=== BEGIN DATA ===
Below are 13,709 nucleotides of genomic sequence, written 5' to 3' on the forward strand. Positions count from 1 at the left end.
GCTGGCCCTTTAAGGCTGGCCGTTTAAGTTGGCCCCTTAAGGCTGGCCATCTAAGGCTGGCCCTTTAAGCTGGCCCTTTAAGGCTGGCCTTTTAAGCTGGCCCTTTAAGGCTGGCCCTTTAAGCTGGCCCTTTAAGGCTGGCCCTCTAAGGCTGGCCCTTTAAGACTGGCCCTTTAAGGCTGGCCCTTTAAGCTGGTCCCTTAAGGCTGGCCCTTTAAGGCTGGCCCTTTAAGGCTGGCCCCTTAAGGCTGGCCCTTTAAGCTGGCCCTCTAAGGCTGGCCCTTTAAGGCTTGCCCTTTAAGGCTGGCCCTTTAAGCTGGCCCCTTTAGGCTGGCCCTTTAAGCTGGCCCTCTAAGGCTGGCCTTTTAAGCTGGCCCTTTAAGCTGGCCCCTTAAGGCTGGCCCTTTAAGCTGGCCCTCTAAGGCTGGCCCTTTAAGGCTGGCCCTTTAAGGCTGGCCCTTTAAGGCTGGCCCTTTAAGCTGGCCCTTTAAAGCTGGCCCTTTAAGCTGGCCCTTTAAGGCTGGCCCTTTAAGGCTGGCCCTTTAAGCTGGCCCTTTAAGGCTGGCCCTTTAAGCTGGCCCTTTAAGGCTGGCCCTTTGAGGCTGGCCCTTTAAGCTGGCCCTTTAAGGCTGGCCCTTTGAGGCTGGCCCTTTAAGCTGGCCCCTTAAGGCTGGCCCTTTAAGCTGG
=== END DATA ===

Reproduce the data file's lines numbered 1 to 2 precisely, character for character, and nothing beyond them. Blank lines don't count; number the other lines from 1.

Below are 13,709 nucleotides of genomic sequence, written 5' to 3' on the forward strand. Positions count from 1 at the left end.
GCTGGCCCTTTAAGGCTGGCCGTTTAAGTTGGCCCCTTAAGGCTGGCCATCTAAGGCTGGCCCTTTAAGCTGGCCCTTTAAGGCTGGCCTTTTAAGCTGGCCCTTTAAGGCTGGCCCTTTAAGCTGGCCCTTTAAGGCTGGCCCTCTAAGGCTGGCCCTTTAAGACTGGCCCTTTAAGGCTGGCCCTTTAAGCTGGTCCCTTAAGGCTGGCCCTTTAAGGCTGGCCCTTTAAGGCTGGCCCCTTAAGGCTGGCCCTTTAAGCTGGCCCTCTAAGGCTGGCCCTTTAAGGCTTGCCCTTTAAGGCTGGCCCTTTAAGCTGGCCCCTTTAGGCTGGCCCTTTAAGCTGGCCCTCTAAGGCTGGCCTTTTAAGCTGGCCCTTTAAGCTGGCCCCTTAAGGCTGGCCCTTTAAGCTGGCCCTCTAAGGCTGGCCCTTTAAGGCTGGCCCTTTAAGGCTGGCCCTTTAAGGCTGGCCCTTTAAGCTGGCCCTTTAAAGCTGGCCCTTTAAGCTGGCCCTTTAAGGCTGGCCCTTTAAGGCTGGCCCTTTAAGCTGGCCCTTTAAGGCTGGCCCTTTAAGCTGGCCCTTTAAGGCTGGCCCTTTGAGGCTGGCCCTTTAAGCTGGCCCTTTAAGGCTGGCCCTTTGAGGCTGGCCCTTTAAGCTGGCCCCTTAAGGCTGGCCCTTTAAGCTGG